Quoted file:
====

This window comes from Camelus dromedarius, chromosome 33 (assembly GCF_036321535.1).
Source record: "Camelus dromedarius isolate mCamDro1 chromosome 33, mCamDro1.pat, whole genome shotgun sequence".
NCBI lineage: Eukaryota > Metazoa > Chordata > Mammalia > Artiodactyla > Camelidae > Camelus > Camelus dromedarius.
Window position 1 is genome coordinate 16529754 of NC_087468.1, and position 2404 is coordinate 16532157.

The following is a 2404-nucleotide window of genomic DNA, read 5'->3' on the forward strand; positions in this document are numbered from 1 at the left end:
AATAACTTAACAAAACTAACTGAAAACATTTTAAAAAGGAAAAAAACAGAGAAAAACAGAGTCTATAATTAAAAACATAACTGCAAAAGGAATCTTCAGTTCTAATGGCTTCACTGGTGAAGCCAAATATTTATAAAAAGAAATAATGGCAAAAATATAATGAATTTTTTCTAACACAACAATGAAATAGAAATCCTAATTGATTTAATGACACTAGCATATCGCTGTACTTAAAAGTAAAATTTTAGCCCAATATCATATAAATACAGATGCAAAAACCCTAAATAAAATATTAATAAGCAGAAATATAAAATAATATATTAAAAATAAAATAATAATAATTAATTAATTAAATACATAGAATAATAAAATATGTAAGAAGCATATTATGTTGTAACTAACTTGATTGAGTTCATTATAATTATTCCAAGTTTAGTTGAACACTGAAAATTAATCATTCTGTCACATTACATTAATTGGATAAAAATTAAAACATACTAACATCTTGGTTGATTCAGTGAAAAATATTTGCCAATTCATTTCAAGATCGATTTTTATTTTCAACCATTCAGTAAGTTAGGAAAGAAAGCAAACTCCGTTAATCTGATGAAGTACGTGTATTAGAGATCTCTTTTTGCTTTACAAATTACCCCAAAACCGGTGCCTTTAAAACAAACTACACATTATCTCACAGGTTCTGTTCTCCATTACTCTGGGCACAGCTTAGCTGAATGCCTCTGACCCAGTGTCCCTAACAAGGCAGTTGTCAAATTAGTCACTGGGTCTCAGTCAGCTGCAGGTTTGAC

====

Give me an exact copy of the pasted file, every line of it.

This window comes from Camelus dromedarius, chromosome 33 (assembly GCF_036321535.1).
Source record: "Camelus dromedarius isolate mCamDro1 chromosome 33, mCamDro1.pat, whole genome shotgun sequence".
NCBI lineage: Eukaryota > Metazoa > Chordata > Mammalia > Artiodactyla > Camelidae > Camelus > Camelus dromedarius.
Window position 1 is genome coordinate 16529754 of NC_087468.1, and position 2404 is coordinate 16532157.

The following is a 2404-nucleotide window of genomic DNA, read 5'->3' on the forward strand; positions in this document are numbered from 1 at the left end:
AATAACTTAACAAAACTAACTGAAAACATTTTAAAAAGGAAAAAAACAGAGAAAAACAGAGTCTATAATTAAAAACATAACTGCAAAAGGAATCTTCAGTTCTAATGGCTTCACTGGTGAAGCCAAATATTTATAAAAAGAAATAATGGCAAAAATATAATGAATTTTTTCTAACACAACAATGAAATAGAAATCCTAATTGATTTAATGACACTAGCATATCGCTGTACTTAAAAGTAAAATTTTAGCCCAATATCATATAAATACAGATGCAAAAACCCTAAATAAAATATTAATAAGCAGAAATATAAAATAATATATTAAAAATAAAATAATAATAATTAATTAATTAAATACATAGAATAATAAAATATGTAAGAAGCATATTATGTTGTAACTAACTTGATTGAGTTCATTATAATTATTCCAAGTTTAGTTGAACACTGAAAATTAATCATTCTGTCACATTACATTAATTGGATAAAAATTAAAACATACTAACATCTTGGTTGATTCAGTGAAAAATATTTGCCAATTCATTTCAAGATCGATTTTTATTTTCAACCATTCAGTAAGTTAGGAAAGAAAGCAAACTCCGTTAATCTGATGAAGTACGTGTATTAGAGATCTCTTTTTGCTTTACAAATTACCCCAAAACCGGTGCCTTTAAAACAAACTACACATTATCTCACAGGTTCTGTTCTCCATTACTCTGGGCACAGCTTAGCTGAATGCCTCTGACCCAGTGTCCCTAACAAGGCAGTTGTCAAATTAGTCACTGGGTCTCAGTCAGCTGCAGGTTTGAC